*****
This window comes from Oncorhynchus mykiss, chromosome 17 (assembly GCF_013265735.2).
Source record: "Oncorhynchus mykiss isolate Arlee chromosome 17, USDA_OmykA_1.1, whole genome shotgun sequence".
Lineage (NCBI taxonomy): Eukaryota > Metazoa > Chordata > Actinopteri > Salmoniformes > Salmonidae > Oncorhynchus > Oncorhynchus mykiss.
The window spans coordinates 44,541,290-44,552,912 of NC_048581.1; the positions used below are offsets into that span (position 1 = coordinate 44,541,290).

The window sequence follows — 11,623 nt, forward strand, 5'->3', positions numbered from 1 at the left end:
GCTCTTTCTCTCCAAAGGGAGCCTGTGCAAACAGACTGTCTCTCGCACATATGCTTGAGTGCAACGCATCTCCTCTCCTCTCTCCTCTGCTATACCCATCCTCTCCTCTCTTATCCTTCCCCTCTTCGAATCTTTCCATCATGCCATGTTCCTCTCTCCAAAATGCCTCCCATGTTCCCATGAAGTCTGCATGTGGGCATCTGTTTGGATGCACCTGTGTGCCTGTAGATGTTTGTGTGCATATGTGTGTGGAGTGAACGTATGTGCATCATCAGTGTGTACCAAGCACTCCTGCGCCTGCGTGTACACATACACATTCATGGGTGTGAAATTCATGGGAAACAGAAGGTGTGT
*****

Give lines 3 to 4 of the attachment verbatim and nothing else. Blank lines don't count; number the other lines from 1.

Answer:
Lineage (NCBI taxonomy): Eukaryota > Metazoa > Chordata > Actinopteri > Salmoniformes > Salmonidae > Oncorhynchus > Oncorhynchus mykiss.
The window spans coordinates 44,541,290-44,552,912 of NC_048581.1; the positions used below are offsets into that span (position 1 = coordinate 44,541,290).